Explorations in Constructive Dogmatics: 5 Contemporary Insights
Since 2013 the Los Angeles Theology Conference (LATC) has sought to advance contemporary dogmatics by fostering serious, collegial engagement with Scripture and tradition, retrieving the best of the Christian past in order to forge theology for the future. One result of LATC has been a series five volumes of groundbreaking research into constructive dogmatics, now available as a box set.
The volumes in Explorations in Constructive Dogmatics address important areas in theology: Christology, the Trinity, atonement, the theological interpretation of Scripture, and theological method. World-class theologians lead the exploration, including Oliver D. Crisp, John Goldingay, Michael Horton, George Hunsinger, Karen Kilby, Peter J. Leithart, Fred Sanders, Katherine Sonderegger, Kevin J. Vanhoozer, and more.
Below we’ve highlighted from each volume one contribution to the exploration of dogmatics, to showcase the scope of this groundbreaking series.
Christology: Ancient and Modern
Katherine Sonderegger offers us an important Christmas reminder: “the dogma of the Incarnation teaches us that it is a Person who becomes flesh, not simply God simpliciter, God in his Ineffable Being and Nature” (68)
She argues much of our theology “pays scant attention to the salience of the Divine Person, rather than Divine Nature per se, as Subject of the Incarnation” (68). This is a mistake, for we don't huddle around the manger exalting a nature, but a Person.
She follows the Reformed instinct, here: “the Person of Jesus Christ is the Subject and thus, Object, of our study and worship and contemplation; not the ‘natures,’ divine and human” (69). Therefore our affections should be directed not toward swaddled Incarnation, but the Christ Child.
Advancing Trinitarian Theology
What is Trinitarian theology for? First and foremost, Fred Sanders suggests the Trinity summarizes the whole biblical story line. More precisely the formula “The Father sends the Son and the Holy Spirit” is a summary of the entire Bible:
To trace the story line of Scripture, and especially of the Old Testament, as the God of Israel promising to be with his people in a Son of David who is the Son of God, and to pour out his Holy Spirit on all flesh in a surprising fulfillment of the promise to Abraham, is the task for a comprehensive biblical theology. (25)
Such a reading is not only appropriate, it’s also pedagogically advantageous given how many Christians struggle to see the Trinity in Scripture. “It yields the doctrine of the Trinity, not in scattered verses here and there that tell us weird doctrine at the margins of the faith, but as the main point.” (28)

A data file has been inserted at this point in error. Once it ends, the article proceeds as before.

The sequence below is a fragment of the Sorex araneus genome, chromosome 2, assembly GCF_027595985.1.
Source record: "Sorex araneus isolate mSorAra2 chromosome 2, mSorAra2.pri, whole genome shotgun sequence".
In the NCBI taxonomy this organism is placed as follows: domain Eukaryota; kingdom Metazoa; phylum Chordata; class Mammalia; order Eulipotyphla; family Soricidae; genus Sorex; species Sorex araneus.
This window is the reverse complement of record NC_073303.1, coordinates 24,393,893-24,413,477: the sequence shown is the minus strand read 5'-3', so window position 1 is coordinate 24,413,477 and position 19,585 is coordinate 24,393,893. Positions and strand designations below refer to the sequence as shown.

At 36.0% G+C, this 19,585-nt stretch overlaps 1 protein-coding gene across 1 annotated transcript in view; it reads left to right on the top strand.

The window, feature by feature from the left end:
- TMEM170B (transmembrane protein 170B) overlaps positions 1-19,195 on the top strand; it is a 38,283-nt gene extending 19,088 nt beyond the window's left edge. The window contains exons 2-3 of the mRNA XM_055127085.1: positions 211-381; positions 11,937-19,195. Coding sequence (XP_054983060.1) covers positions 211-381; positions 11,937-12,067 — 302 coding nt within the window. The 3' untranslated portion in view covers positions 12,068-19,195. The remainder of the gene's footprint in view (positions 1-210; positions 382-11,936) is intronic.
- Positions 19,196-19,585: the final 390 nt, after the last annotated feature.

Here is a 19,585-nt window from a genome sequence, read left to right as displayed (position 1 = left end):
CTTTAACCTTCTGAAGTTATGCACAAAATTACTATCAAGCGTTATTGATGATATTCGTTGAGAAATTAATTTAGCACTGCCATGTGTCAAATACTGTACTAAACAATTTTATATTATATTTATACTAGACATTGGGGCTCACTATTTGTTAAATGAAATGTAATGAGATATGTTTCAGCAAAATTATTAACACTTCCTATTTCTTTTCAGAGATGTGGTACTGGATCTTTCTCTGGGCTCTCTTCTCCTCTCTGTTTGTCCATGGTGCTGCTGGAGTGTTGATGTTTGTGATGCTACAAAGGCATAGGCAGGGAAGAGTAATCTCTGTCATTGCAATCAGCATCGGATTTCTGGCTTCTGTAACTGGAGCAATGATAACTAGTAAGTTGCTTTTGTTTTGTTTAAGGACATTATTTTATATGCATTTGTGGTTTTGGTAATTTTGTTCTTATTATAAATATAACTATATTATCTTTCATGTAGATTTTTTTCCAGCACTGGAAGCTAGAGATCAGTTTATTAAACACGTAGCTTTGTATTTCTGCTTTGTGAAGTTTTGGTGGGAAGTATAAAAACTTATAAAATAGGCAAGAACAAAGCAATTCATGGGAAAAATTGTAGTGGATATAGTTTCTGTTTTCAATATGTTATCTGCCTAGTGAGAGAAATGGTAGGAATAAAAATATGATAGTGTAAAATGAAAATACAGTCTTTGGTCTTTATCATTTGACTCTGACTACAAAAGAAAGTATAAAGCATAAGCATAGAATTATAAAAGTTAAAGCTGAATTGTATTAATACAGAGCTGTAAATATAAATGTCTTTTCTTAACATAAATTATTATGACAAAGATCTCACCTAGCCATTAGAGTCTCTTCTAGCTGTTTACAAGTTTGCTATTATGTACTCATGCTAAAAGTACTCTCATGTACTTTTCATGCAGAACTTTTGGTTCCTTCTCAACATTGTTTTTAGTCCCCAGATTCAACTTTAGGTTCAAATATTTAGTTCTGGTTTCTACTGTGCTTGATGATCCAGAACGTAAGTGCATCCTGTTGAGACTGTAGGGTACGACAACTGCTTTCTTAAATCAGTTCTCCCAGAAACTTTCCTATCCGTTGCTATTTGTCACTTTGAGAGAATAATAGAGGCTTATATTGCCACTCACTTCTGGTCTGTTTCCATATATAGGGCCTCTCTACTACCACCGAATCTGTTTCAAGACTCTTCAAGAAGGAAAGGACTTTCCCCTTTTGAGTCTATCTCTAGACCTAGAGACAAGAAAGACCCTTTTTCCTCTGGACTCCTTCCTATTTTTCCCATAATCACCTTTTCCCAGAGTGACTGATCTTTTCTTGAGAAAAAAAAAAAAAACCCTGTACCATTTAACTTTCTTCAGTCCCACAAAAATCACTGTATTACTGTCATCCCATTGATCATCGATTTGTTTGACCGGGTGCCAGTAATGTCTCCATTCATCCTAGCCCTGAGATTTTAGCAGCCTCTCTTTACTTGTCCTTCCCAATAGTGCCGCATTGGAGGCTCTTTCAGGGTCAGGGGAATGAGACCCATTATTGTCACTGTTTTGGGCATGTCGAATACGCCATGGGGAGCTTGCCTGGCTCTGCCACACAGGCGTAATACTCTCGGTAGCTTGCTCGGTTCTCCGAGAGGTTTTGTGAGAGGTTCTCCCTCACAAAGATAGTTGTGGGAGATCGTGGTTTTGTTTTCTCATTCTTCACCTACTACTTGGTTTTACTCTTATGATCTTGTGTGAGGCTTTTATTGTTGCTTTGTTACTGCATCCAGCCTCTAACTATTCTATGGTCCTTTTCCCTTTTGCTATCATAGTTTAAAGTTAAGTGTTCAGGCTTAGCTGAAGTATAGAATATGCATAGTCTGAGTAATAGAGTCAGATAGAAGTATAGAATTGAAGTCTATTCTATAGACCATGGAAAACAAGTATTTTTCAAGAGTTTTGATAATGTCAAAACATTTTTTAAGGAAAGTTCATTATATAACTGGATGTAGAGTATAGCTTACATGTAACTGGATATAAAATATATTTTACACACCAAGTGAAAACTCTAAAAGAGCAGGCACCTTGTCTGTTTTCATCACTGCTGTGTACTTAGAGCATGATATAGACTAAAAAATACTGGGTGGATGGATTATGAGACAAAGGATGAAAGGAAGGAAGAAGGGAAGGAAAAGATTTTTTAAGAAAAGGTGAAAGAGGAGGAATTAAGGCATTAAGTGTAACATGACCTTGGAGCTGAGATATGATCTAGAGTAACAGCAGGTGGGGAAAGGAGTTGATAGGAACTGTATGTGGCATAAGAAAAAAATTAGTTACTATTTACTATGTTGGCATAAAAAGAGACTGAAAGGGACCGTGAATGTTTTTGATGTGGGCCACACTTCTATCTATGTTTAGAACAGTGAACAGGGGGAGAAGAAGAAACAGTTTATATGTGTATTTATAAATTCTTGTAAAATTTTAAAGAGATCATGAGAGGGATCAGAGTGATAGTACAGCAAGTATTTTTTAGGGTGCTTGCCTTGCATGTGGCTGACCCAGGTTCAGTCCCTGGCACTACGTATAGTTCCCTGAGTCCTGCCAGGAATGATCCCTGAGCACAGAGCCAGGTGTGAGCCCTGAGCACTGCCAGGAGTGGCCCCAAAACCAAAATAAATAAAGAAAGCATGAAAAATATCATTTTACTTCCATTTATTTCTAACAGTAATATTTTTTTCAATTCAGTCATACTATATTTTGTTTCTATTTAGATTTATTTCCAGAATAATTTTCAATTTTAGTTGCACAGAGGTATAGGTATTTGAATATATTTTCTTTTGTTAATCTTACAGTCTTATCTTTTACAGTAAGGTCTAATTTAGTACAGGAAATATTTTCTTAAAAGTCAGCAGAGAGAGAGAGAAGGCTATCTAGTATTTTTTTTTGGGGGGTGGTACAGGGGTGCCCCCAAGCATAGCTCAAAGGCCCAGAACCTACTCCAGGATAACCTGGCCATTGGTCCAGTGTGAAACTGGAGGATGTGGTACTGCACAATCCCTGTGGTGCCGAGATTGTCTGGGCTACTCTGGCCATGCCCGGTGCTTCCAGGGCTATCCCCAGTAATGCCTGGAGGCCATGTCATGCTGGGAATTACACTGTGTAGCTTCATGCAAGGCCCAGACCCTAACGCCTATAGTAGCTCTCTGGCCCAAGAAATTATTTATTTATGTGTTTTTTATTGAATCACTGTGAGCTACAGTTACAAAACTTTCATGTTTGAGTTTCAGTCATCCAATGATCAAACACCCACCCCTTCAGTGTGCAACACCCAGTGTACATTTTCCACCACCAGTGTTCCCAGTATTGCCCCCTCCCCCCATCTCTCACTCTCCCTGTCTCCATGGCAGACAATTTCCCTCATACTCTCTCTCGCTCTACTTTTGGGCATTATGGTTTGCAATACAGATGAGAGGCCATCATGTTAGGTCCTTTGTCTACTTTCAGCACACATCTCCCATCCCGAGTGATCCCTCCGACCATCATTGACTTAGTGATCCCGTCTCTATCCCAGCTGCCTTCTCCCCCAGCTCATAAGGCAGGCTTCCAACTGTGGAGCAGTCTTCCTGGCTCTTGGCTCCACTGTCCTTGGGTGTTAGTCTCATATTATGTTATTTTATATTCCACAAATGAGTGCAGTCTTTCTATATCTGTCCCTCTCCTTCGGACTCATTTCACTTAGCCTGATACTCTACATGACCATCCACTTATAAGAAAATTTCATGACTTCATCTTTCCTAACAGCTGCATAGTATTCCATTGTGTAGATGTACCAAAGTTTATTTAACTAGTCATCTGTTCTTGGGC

Bruce McCormack contends most Christians don’t know the “why” behind Jesus’ death, stemming from our aversion to God willing Jesus’ death. And yet, “The narrative structure of the Gospels is torn to shreds where it is not recognized that Jesus Christ came into the world to suffer and die.” (191) Here, he directs us to the insights of Hans Urs von Balthasar.
For von Balthasar, what takes place on the cross of Christ is “a turning-point between the old aeon and the new.” (Mysterium Paschale, 56)—a turning which occurs with the outpouring of divine wrath on the Son of God made flesh. (204)
Von Balthasar’s insights into the Son’s experience preclude our modern anxieties of the cross. Neither von Balthasar nor McCormack will let us escape this fact: “the suffering endured by Christ was not just any suffering: it was suffering the eschatological wrath of God.” (204)
The Voice of God in the Text of Scripture
Daniel Treier believes a dogmatic account of the church’s commitment to Scripture addresses contemporary pastoral and intellectual contexts. In developing his “pan-‘evangelical’ framework” (25), Treier outlines three major developments affecting Scripture’s doctrine:
- The Bible's self-presentation. Brevard Childs attended to the “canonical shape of biblical books for understanding biblical theology.” Richard Hays has highlighted “practices of inner-biblical interpretation.” (25)
- Hermeneutical and philosophical trends. Nicholas Wolterstorff has appealed to speech-act philosophy to draw attention to the writer’s communication, while Stephen Fowler has emphasized the active forces of the interpreter in exegesis.
- Dogmatically-oriented developments. The “canonical theism” of William Abraham compels theologians “to be robustly soteriological in their accounts of Scripture” (26–27). John Webster encouraged theologians to be robustly theological, focusing on divine action with a special emphasis on sanctification.
“These contemporary trends create a vital backdrop for engaging Scripture as God’s textual medium of self-communication.” (27)
The Task of Dogmatics
In the final volume, Henri Blocher argues for the “Permanent Validity and Contextual Relativity of Doctrinal Statements.” Taking his cues from French philosopher Paul Ricœur, he wonders how our theology should speak of truth if theology is also contextual:
It is impossible to ignore the strong cases one can make for both assertions—that propositions remain valid forever if ever valid and yet that they are relative to their contexts. They stand as two solid pillars, erected on rational and biblical grounds. (110)
In attempting to connect the two—permanent validity, contextual reality—Blocher finds translation as an attractive model, believing a heavy dose of epistemological realism and a strong emphasis on the referential dimension opens up a solution by translating truth into context.
This is just a brief collection of insights uncovered in Explorations in Constructive Dogmatics. Add the box set to your library today, and explore constructive dogmatics in the coming new year.
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